While they were away, the government officials led mining companies to their land sinking shafts. If something valuable turned up, they would force the already cornered herdsmen forsaking their pasture to accept a low price such as 200,000 yuan(HK$228,000) for 3,000 hectares. 
   “Raising cattle on our land is what we herdsmen are horn to do. Without land we are nothing. They knew I would meet them with a stick, so they hijacked my child,” Weiliji said. “Bastards.”
   But water was taken away, as well.
   The Wulagai Wetland, less than 1,000 kilometres north of Beijing, used to be one of the largest, most ecologically prosperous and geographically important wetlands in China.
   In Inner Mongolia there was simply nothing like it. More than 2,000 sq km of lowlands were thoroughly watered by a perennial river, and even during the worst droughts in the past, biological life still had a comfortable refuge and thrived. Mongolians even had a song singing the whenever Genghis Khan had trouble feeding his army, he went there to hunt game. Millions of Mongolia gazelles roamed, gorging themselves on more than 400 species of grass.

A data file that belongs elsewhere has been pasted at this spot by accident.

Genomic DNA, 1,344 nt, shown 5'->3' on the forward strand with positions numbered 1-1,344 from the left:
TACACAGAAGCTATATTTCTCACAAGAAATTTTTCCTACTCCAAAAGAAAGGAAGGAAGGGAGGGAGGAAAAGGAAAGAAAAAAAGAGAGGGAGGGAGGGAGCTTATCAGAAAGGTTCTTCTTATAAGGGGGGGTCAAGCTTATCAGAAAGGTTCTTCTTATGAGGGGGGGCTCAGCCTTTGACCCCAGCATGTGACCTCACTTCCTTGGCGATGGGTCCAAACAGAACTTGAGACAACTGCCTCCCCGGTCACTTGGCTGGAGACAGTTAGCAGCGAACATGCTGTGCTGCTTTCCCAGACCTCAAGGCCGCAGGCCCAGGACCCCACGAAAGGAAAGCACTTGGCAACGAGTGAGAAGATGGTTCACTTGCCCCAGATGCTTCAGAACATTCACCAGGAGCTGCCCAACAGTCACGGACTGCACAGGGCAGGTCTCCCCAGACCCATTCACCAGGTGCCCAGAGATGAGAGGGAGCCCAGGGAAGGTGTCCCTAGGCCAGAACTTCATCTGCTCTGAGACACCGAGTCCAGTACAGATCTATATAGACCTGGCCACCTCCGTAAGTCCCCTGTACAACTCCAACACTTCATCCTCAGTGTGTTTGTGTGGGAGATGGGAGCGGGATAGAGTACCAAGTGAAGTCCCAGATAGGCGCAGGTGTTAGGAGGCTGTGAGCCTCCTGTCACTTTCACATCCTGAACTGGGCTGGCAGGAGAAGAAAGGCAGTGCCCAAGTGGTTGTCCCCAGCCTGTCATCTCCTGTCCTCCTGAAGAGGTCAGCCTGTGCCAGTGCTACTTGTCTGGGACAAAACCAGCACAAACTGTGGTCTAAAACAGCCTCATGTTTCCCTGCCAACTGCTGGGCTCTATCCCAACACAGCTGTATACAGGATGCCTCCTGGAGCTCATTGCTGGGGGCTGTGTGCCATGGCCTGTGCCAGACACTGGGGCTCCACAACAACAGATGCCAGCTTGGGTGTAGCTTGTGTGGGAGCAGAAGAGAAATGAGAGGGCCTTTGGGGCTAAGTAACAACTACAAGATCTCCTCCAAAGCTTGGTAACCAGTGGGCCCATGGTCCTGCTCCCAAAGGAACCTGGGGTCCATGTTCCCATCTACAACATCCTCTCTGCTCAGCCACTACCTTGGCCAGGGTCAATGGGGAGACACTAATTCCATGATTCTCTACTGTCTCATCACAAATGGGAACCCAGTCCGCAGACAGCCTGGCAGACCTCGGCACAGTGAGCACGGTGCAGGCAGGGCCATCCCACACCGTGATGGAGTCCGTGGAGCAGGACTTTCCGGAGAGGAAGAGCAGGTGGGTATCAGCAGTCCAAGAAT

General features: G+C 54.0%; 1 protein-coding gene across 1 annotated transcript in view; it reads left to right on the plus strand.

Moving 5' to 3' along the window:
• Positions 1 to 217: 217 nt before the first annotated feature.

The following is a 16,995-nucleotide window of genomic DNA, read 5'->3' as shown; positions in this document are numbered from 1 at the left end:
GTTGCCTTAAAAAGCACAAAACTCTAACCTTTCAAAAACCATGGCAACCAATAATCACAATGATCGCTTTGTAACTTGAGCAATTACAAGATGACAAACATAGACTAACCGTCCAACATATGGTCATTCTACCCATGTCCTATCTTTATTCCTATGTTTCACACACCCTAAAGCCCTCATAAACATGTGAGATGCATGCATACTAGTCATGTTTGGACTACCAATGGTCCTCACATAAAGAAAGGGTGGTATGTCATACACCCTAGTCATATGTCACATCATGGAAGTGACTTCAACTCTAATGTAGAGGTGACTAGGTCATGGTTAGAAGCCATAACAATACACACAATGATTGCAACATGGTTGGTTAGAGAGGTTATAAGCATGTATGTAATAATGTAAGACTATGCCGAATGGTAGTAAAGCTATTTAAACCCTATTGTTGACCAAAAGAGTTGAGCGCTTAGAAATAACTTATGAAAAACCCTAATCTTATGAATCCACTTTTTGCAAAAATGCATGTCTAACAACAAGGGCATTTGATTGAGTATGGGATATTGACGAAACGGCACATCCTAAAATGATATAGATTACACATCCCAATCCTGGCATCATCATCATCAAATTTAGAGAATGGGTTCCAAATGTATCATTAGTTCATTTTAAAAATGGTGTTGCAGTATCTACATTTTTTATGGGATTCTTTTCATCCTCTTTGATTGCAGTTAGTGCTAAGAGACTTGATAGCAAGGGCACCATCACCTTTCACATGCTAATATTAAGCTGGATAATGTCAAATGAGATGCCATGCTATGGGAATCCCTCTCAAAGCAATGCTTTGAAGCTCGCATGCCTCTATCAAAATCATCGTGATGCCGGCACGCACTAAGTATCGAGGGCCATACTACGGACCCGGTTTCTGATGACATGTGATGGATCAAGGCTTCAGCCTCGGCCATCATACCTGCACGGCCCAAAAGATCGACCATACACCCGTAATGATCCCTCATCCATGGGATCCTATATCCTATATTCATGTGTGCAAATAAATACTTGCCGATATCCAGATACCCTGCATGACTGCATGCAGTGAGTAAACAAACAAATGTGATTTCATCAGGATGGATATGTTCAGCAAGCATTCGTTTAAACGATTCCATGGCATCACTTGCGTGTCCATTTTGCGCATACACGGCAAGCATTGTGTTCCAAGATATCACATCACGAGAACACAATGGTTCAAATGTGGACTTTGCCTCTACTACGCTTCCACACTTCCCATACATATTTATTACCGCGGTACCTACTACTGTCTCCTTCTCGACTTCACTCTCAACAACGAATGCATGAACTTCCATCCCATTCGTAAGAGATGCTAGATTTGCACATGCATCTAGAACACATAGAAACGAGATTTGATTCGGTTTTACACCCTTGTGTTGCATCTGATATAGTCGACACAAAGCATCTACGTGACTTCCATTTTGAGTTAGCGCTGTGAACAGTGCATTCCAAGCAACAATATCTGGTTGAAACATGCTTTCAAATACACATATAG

"It is hard to believe the government dared to build a dam over the river and turn such a heavenly pasture into a desert, but here you are. They dammed it," said Aluha, a 60-year-old herdsman who said the first half-century of his life was bliss.

They knew I would

meet them with a

stick, so they hijacked

my child [for

education]. Bastards
Weiliji, who says he was lured away
from his land to educate his children